BEIJING (Reuters) - China National Petroleum Corp (CNPC), the country’s biggest state-run energy company, has launched a national power company to buy and sell electricity at lower prices, taking advantage of Beijing’s push to liberalize the country’s power markets.
The new company, China Petroleum Electric Energy Company Ltd (CPEEC) is being established from CNPC’s Daqing Oilfield Electricity Power Group, CNPC said in a statement on Tuesday on its Wechat account.
The Daqing group provides power for oil drilling and refiners at the Daqing oil field, China’s largest, as well as some local commercial and residential households in the northeastern province of Heilongjiang, where the field is located.
CPEEC will primarily source electricity from the wholesale market for CNPC and will also eventually sell power to external customers, said a manager at the Hebei branch of the newly created company.
He said CNPC consumes as much as 60 billion kilowatt hours (kWh) each year. That is equivalent to the amount of power that Qatar and Denmark consumed combined in 2014. He declined to be identified as he is not authorized to talk to the media.
CNPC did not respond to requests for comments on the new unit’s trading plans.
With registered capital of 5 billion yuan ($754.03 million), CPEEC will inherit the existing corporate grid and two coal-fired power plants from Daqing, with annual power generation capacity of 8.6 billion kWh. The company plans to build new natural gas-fired power plants and to deploy distributed energy stations, CNPC said.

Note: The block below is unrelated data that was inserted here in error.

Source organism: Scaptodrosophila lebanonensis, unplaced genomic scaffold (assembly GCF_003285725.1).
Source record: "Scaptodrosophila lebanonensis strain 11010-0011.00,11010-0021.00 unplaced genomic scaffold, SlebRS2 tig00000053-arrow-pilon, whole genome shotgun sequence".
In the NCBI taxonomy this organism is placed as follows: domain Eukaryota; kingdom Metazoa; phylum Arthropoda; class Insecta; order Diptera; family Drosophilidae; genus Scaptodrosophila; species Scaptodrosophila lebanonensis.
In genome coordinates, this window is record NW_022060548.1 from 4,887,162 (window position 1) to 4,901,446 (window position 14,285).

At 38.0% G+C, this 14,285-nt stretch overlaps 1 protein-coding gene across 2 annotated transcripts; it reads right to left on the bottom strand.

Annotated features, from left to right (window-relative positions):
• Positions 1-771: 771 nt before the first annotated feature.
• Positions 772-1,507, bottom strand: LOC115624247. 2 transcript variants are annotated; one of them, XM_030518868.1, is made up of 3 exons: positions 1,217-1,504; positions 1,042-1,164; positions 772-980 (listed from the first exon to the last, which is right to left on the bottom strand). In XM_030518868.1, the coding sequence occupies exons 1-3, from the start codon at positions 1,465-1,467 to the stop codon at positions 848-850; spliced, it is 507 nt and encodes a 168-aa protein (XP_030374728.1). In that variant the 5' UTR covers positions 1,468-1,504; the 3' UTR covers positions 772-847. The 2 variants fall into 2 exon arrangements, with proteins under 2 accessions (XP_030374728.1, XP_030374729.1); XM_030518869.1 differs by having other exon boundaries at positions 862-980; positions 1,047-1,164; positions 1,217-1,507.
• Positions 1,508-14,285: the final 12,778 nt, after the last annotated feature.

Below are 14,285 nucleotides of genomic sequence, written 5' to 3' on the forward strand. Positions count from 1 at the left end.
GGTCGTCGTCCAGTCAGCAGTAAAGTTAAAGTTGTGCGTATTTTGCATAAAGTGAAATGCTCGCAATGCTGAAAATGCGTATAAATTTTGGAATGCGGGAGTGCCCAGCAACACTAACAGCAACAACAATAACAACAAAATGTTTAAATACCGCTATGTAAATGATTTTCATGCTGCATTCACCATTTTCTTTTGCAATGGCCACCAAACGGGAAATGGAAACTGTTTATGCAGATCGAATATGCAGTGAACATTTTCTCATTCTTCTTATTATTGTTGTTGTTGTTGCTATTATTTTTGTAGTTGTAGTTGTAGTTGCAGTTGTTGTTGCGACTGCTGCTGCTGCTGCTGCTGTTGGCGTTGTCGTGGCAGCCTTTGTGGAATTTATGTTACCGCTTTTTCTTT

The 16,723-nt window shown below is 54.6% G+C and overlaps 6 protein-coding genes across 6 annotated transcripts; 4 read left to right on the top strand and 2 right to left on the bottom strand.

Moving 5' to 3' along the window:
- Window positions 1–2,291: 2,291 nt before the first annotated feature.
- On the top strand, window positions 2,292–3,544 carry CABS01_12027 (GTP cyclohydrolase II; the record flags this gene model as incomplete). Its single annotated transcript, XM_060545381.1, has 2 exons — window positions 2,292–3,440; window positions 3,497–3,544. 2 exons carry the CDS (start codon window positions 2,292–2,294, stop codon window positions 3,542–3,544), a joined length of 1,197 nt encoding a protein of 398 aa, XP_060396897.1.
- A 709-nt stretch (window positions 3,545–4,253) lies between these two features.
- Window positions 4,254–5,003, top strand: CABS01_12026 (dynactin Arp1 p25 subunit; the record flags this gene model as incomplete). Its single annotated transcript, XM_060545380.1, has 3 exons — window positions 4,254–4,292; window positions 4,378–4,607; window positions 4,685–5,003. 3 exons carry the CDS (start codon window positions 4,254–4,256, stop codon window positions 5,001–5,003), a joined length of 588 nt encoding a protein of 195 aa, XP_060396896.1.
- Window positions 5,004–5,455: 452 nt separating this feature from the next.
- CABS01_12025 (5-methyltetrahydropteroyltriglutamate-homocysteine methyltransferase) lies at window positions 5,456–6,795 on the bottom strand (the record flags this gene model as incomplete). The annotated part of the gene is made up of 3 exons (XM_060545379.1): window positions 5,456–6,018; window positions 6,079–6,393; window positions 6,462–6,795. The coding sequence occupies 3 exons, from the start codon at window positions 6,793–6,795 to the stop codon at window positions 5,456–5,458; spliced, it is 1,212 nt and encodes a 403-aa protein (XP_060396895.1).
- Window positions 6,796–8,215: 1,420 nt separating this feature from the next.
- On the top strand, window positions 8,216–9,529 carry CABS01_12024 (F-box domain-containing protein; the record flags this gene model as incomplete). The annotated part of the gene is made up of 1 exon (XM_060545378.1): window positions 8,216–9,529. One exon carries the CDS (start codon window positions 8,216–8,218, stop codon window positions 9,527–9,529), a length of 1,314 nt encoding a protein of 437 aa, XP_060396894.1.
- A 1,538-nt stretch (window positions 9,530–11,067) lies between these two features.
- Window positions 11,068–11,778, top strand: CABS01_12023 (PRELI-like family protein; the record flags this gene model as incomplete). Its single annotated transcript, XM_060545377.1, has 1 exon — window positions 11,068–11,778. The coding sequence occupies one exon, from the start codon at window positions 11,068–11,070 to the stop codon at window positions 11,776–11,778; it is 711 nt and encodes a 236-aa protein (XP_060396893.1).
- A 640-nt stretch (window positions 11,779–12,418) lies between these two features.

CPEEC unifies different regional units that CNPC set up to market power in some provinces that have launched power trading platforms. The National Development and Reform Commission has approved the platforms in 13 provinces and the city of Beijing during the past year. [nL3N1BI2LA] [nL3N1BJ2KQ]
“More regional power selling companies will be launched in the future, probably one in Guangdong province,” said the source.
Heilongjiang’s power market has traded 8.669 billion kWh since it was launched and prices have averaged 0.049 yuan per kWh less than the prices set by the local government, according to data on the provincial government’s website.
In October, CPEEC’s Guangxi branch signed a contract to buy power in the long-term and monthly power markets for CNPC’s Guangxi subsidiary in 2018, CNPC said on its website.
($1 = 6.6357 Chinese yuan renminbi)
Reporting by Muyu Xu and Josephine Mason; Editing by Christian Schmollinger